Two reviewing techniques: I can speak of concepts and ideas: Frank Herbert’s Dune where the fragrance gets its name, but it’s clear that this fragrance satisfies that from first sniff – and that doesn’t make for fun reading. So, I bracket this and turn to the scent in itself, a perfume coloured a dull, dusty red, saturated with the warming hum of cinnamon, in delightful tension with cardamon, the cool upwards-moving and dynamic green spice that is evident at once. There’s the metallic pulse of saffron that offsets the composition ever so slightly, as pepper with its bodily evocations returns us to the centre. But – this is all at the behest of a powerful Turkish Rose note – its spicy, delicate, bewitching qualities rubbed with a pure and clarifying note of incense that rules over these spices. Dry, unsweetened leather makes itself apparent in the drydown. This is simple yet effective perfumery – vertically top and bottom with a pretty exchange of notes at base, reminding me of dusty, earthy ground. This is spice in wonderful paradigmatic conformity. I’ve seen this before, many times, but that’s ok.
500 Years – Etat Libre d’Orange.
I retain my stance, and in doing so I am able to prove a point: if you strip away as much concept and narrative as you can (are these contingent features? Perhaps, but I don’t want to commit to this view), you’re surprisingly left with a naked perfume. I inhale. What does this fragrance say in the absence of being spoken for already? It’s one of those feeling perfumes to me – fresh rose tumbles amongst the full and earthy-sweet note of bittersweet cocoa, enlivened with amber and saffron. This rests on a bold base of beguiling oud, fortifying the composition. I enjoy the oud here, it feels minimal, sandpapered back, simulating purity with a cool single-dimensioned simplicity: almost chemical, very alchemical, and rather sensual. Engineered as opposed to harvested, but that line is blurry anyway. That whole natural-unnatural facet is no doubt underscored with this funky fizzy, almost electric note at the very top: somewhere between pomegranate and caramel apple; a fruity apple tea perhaps – the same delectable top as L’Artisan Parfumer’s superb Traversee du Bosphore with a base like Hermessence’s antiseptic-washed Agar Ebene or Gucci Absolute Pour Homme’s pure gasoline sizzle. Perhaps it’s something violet like – and in saying that – I draw the same natural-unnatural connection to Frederic Malle’s Dans Tes Bras and Dior’s Fahrenheit. This whole effect escapes me – I always reference other perfumes when the feature escapes my grasp. Nonetheless, I enjoy this complex, and the exchange between something that should at once disgust me (its pongy aspects) but also enchant me (its mature fruity sweetness and sensual addition of cocoa) makes for a work in tense contrast. What an enjoyable mess that somehow works in combination.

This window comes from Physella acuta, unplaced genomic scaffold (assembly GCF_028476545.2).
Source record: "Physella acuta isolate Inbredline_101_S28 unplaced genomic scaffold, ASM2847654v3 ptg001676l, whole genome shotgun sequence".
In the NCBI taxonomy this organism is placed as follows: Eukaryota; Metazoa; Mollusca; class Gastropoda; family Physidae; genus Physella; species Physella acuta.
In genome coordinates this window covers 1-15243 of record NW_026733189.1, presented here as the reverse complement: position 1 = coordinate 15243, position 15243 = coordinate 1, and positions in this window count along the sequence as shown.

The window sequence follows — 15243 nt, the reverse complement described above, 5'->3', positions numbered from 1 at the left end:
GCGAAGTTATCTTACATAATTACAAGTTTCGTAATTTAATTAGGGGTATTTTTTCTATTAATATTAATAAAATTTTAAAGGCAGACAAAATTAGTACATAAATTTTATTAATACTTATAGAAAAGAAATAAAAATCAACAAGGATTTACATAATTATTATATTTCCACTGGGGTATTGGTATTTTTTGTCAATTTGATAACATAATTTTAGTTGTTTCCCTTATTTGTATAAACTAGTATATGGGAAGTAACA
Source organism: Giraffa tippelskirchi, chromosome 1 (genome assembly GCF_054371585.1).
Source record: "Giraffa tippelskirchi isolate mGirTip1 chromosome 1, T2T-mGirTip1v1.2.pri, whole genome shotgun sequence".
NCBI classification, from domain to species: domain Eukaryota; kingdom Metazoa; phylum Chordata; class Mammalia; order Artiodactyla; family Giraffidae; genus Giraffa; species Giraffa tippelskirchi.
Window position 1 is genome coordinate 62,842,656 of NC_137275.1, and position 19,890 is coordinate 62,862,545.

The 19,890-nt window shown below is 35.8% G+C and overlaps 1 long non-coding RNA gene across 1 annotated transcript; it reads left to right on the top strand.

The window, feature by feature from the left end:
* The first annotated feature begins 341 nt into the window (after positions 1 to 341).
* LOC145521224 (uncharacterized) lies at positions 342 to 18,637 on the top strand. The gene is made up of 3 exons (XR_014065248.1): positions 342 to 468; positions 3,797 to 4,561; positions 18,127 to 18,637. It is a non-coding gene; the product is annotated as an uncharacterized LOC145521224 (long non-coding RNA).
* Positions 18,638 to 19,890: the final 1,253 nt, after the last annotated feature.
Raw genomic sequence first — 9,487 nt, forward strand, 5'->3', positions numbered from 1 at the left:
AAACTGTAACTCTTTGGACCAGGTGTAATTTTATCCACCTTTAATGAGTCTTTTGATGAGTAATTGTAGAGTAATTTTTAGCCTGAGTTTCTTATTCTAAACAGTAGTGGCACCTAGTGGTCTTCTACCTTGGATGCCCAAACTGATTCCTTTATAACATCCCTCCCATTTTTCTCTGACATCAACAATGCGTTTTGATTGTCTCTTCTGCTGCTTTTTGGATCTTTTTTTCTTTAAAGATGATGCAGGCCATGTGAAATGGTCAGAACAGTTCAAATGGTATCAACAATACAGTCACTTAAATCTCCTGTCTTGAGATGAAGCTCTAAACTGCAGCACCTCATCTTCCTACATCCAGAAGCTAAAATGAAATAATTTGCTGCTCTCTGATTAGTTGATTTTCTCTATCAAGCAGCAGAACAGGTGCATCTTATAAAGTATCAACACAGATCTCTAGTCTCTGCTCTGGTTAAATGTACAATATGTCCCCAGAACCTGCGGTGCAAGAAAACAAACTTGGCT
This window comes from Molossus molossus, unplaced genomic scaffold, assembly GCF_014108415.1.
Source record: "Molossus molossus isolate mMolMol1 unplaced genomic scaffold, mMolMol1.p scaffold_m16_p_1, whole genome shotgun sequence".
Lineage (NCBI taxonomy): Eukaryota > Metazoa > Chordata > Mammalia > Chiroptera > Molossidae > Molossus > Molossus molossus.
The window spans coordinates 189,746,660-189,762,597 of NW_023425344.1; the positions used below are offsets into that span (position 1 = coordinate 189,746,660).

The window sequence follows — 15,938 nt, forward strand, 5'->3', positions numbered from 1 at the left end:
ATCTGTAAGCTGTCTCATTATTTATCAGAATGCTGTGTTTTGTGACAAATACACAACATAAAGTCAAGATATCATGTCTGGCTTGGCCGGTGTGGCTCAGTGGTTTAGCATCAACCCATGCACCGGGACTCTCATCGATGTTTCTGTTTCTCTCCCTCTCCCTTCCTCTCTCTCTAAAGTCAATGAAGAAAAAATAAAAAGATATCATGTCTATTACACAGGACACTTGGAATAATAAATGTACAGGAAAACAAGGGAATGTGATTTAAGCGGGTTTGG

Experimentum Crucis – Etat Libre d’Orange.
I embrace the narrative. This chypre fragrance is precisely cut like glass. Its champion note is a technicolour rose, in rainbows: spiced, fleshy, honied, fruity, musky, as if the rose itself were shot through a prism, dispersing and scattering the rose into its many singular qualities. Up top, there’s a tart and sour note of green apple, infused with the exotic fruity character of lychee to impart a sense of realism (it makes the apple more apple-like). Cumin is a big thing here, a massive thing, really, and pairs nicely against the fruit notes. And then there’s this watercolour feature in the middle, somehow watery yet full; dense yet translucent. I am pointed towards ‘Akigalawood’, a fusion of patchouli bolstered with pepper and oud facets. I enjoy what this fragrance does. I enjoy how officious the cumin is, and how it merges seamlessly into the overall Chypric structure of the scent – perhaps the fruity Chypre of Yvresse (in its modern iteration) is invoked here? That is, a power it can barely contain. Big stuff. Modern Chypre works are always great things to study, for in a Chypre, it’s about texture and arrangement as much as it is about the individual notes.
3 thoughts on “Spice Must Flow, 500 Years, and Experimentum Crucis by Etat Libre d’Orange”
Thank you for this, Liam.
Sent from my iPhone
There are times when one must stop writing about life and just live it. I am glad to hear your voice again.
Fantastic piece of writing! You are a wonderful writer, I hope one day to read a book from you on fragrances! Thank you.